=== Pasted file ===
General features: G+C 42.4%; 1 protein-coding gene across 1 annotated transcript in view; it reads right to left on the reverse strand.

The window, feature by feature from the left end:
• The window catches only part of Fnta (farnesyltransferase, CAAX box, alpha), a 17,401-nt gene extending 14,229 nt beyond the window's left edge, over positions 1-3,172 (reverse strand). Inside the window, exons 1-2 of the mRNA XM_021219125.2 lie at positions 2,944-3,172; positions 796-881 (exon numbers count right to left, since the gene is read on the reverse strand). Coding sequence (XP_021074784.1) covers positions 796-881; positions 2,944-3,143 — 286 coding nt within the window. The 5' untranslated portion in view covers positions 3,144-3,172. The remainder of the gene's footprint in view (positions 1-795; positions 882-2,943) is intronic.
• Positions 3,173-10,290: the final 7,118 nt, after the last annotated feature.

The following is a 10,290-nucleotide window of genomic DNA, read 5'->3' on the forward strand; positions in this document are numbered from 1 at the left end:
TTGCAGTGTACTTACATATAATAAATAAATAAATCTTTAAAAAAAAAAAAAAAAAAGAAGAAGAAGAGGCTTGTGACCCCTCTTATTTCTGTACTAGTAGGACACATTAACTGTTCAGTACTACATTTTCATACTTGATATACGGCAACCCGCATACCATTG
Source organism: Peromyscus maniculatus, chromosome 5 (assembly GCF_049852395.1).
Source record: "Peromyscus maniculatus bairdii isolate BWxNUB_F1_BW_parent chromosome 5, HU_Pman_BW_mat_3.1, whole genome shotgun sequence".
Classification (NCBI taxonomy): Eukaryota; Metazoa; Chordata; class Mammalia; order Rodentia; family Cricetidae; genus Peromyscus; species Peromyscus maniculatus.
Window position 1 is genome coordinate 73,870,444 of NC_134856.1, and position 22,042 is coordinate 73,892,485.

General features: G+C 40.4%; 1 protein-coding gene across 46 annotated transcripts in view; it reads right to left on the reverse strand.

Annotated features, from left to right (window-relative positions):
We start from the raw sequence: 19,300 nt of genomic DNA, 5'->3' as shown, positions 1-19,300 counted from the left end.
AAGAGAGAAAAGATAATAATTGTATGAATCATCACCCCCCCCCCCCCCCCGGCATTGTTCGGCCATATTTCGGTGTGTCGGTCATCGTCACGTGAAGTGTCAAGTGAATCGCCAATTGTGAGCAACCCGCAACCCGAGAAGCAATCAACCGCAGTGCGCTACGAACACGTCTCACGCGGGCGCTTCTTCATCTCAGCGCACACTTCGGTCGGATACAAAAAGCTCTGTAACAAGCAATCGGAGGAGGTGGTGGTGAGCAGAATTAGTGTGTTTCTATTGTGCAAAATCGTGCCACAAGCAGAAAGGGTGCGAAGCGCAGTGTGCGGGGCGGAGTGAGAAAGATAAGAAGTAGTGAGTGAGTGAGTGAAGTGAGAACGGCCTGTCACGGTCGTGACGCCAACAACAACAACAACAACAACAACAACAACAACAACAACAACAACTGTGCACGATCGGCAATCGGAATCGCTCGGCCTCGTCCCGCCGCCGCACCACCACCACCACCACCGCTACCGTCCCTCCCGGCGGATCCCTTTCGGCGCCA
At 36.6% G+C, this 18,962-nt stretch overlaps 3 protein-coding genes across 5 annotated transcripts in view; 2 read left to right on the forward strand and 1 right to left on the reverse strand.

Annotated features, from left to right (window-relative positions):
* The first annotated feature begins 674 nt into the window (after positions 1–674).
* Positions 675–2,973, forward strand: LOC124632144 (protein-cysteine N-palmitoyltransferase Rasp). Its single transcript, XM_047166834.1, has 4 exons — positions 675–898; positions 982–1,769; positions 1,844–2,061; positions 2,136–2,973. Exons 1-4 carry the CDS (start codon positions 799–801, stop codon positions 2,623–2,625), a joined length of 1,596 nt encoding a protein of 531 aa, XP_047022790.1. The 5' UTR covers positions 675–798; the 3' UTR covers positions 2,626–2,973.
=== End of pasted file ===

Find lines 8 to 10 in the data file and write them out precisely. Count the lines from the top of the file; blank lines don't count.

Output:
Source record: "Peromyscus maniculatus bairdii isolate BWxNUB_F1_BW_parent chromosome 5, HU_Pman_BW_mat_3.1, whole genome shotgun sequence".
Classification (NCBI taxonomy): Eukaryota; Metazoa; Chordata; class Mammalia; order Rodentia; family Cricetidae; genus Peromyscus; species Peromyscus maniculatus.
Window position 1 is genome coordinate 73,870,444 of NC_134856.1, and position 22,042 is coordinate 73,892,485.